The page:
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“When the Blount report was made public in July [1893] its shock waves rattled all the interested parties. To the extent that [Lorrin A.] Thurston and [provisional government president Sanford B.] Dole relied on [former U.S. congressman James Henderson] Blount's Southern heritage to color his view of the racial component of the situation, the Georgia planter blasted their hopes without mercy. After stating what credit the native Hawaiians reflected upon themselves with their high literacy rate, Blount went on to characterize the natives as ‘over generous, hospitable, almost free from revenge, very courteous, especially to females. Their talent for oratory and the higher branches of mathematics is unusually marked. The small amount of thieving and absence of beggary are more marked than among the best races in the world. What they are capable of under fair conditions is an unsolved problem.’ In his report Blount did not venture to advise President Cleveland on a course of action. His conclusions, however, were unmistakable: ‘The undoubted sentiment of the people is for the Queen [Liliʻuokalani], against the provisional government and against annexation. A majority of the whites, especially the Americans, is for annexation.’”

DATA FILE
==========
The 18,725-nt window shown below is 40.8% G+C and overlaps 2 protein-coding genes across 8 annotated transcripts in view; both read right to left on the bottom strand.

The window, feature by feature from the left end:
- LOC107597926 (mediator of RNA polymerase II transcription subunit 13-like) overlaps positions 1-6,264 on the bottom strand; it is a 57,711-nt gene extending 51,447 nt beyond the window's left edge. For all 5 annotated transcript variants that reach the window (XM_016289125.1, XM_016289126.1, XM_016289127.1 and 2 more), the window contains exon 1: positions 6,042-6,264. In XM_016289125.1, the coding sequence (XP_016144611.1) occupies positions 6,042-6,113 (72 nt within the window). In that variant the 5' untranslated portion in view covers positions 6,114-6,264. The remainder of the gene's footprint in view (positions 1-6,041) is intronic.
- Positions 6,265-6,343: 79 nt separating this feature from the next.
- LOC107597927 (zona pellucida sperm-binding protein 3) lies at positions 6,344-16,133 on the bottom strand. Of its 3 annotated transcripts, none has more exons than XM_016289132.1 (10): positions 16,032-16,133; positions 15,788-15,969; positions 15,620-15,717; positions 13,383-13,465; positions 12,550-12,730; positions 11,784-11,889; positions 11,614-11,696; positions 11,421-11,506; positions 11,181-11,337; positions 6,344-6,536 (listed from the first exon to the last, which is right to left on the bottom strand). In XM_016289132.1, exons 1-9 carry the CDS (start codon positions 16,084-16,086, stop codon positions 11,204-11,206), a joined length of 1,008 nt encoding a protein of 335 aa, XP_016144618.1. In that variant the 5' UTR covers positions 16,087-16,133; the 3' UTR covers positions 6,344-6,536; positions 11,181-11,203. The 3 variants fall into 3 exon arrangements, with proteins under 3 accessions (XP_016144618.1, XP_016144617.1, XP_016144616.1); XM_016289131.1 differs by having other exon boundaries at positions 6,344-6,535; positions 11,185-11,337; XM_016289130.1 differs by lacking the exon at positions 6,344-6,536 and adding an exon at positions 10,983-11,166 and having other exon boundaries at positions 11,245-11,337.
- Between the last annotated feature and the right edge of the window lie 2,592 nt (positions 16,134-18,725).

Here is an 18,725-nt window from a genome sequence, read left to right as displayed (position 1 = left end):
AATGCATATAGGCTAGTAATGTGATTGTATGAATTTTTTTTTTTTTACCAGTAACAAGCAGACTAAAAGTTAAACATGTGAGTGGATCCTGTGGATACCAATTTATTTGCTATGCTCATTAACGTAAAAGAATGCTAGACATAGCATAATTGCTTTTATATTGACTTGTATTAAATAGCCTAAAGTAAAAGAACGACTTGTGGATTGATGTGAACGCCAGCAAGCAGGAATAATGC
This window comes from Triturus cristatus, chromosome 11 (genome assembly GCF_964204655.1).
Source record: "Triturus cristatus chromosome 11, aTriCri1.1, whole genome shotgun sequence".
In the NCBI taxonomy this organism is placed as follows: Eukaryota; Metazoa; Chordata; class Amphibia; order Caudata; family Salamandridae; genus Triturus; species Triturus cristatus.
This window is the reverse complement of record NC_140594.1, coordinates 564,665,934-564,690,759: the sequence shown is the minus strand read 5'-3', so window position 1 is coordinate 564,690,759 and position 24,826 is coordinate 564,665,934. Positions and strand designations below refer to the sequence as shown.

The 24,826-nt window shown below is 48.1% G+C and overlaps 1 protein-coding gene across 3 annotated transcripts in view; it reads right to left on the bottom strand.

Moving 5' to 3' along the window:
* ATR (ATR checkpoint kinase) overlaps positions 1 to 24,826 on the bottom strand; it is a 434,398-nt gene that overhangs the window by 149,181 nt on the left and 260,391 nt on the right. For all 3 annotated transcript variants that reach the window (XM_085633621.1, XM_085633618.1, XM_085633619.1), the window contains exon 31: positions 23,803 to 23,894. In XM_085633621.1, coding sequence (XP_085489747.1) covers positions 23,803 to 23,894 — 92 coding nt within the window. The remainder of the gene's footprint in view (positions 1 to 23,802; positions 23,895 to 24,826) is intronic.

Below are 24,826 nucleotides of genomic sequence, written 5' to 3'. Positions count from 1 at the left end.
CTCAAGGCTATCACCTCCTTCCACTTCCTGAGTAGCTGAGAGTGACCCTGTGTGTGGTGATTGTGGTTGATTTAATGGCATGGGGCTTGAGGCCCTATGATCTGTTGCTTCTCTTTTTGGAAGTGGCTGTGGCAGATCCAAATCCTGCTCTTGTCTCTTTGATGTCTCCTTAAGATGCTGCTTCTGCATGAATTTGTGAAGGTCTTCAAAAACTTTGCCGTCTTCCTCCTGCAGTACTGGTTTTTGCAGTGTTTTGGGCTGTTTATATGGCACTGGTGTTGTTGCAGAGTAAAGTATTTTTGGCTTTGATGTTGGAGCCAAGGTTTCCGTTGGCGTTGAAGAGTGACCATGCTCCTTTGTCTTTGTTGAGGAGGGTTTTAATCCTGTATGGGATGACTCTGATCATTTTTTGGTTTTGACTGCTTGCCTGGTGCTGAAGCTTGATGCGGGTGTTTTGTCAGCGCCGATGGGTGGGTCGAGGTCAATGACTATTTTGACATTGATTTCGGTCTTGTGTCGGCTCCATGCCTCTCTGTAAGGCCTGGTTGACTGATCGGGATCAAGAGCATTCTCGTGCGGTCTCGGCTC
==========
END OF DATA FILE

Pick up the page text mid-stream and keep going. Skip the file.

James L. Haley
Captive Paradise: A History of Hawaii

“One morning in May, on the front page of The New York Times, there was a photograph of a soldier firing his rifle at Taliban attackers from the ramparts of Fire Base Restrepo in Afghanastan. An Associated Press photographer had captured Specialist Zachary Boyd defending his Fire Base dressed in helmet, body armor, flip flops, and pink boxer shorts with little red hearts in which were printed, ‘I Love New York’. I burst out laughing. Any soldier who goes into battle against the Taliban in pink boxers and flip flops has a special kind of courage, I said publicly. What an incredible innovation in psychological warfare. I loved that picture so much that an enlargement hung on the wall outside my office for two years.”

former U.S. Secretary of Defense Robert M. Gates
Duty: Memoirs of a Secretary at War

“Thus it is that in war the victorious strategist only seeks battle after the victory has been won, whereas he who is destined to defeat first fights and afterwards looks for victory.”

Sun Tzu
The Art of War